Procedure-related death occurs in roughly one in 1,000 patients having ablation for atrial fibrillation. Stroke occurs in up to 2%. Damage to a pulmonary vein (which can produce lung problems leading to severe shortness of breath, cough, and recurrent pneumonia) occurs in up to 3%. Damage to other blood vessels (the vessels through which the catheters are inserted) occurs in 1 or 2%. All of these complications appear to be more common in patients over 75 years of age, and in women.

In general, both the success of the procedure and the risk of complications improve when the ablation is conducted by an electrophysiologist with extensive experience in ablating atrial fibrillation.

The Bottom Line

Before the ablation of atrial fibrillation can become a routine procedure, the technology needs to be further refined to reduce the time it takes to perform the procedure, and to reduce or eliminate the risk of neurological complications and of damage to the pulmonary veins. While some experts maintain that we have already reached this point, most disagree, and want to see hard evidence that: a) the procedure is effective enough, b) the procedure is safe enough, and c) that clinical outcomes of patients subjected to this procedure are substantially improved.

If you are considering an ablation procedure for atrial fibrillation, you need to make sure you're aware of all your treatment options for this arrhythmia.

If ablation is still an attractive option for you, you will want to make sure you optimize your odds of a successful procedure. This means knowing your electrophysiologist's own personal experience with ablation procedures for atrial fibrillation. Don't allow a recitation of his or her safety and efficacy statistics for all ablation procedures performed for all cardiac arrhythmias, or allow him/her to quote statistics from the published medical literature (which are generally reported only by the very best centers). Your odds of a good outcome are improved if your doctor has a lot of experience, and has a good safety and efficacy record with ablation procedures for atrial fibrillation.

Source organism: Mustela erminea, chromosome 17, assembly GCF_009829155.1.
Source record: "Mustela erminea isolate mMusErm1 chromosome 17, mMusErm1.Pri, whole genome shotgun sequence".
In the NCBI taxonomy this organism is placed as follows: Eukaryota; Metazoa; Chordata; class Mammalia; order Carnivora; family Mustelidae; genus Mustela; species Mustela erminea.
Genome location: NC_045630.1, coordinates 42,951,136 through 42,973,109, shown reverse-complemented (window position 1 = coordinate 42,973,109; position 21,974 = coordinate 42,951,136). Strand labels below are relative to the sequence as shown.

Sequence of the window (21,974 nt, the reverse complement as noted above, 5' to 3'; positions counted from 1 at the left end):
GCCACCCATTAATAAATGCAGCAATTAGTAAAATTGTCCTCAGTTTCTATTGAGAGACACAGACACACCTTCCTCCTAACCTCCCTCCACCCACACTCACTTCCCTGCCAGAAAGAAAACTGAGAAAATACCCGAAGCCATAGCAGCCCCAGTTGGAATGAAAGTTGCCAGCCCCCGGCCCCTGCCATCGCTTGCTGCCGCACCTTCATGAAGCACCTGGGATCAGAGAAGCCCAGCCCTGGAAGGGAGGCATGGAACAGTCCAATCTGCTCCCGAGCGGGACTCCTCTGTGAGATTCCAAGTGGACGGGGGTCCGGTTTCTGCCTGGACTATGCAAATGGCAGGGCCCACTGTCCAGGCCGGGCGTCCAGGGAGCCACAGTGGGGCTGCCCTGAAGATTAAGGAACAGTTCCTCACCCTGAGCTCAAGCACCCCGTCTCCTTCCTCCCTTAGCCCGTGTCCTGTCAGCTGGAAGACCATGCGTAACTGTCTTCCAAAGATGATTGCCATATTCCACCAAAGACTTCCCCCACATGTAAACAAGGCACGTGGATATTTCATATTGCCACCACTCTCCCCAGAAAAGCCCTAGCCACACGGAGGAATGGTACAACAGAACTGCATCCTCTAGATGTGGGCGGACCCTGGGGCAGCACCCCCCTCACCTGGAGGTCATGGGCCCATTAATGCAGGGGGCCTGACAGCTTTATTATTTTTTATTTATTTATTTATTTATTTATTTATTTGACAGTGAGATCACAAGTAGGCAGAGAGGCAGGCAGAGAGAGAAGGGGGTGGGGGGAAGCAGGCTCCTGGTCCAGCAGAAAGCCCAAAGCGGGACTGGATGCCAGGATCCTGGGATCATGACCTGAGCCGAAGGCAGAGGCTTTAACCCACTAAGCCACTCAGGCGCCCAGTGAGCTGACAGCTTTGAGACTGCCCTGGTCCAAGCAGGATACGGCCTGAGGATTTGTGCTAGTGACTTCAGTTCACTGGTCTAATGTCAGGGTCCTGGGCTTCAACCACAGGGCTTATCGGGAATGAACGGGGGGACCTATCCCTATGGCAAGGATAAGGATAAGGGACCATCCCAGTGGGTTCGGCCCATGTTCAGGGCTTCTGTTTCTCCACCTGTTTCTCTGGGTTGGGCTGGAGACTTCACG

European Heart Rhythm Association (EHRA), European Cardiac Arrhythmia Scoiety (ECAS), American College of Cardiology (ACC), et al. HRS/EHRA/ECAS expert Consensus Statement on catheter and surgical ablation of atrial fibrillation: recommendations for personnel, policy, procedures and follow-up. A report of the Heart Rhythm Society (HRS) Task Force on catheter and surgical ablation of atrial fibrillation. Heart Rhythm 2007; 4:816.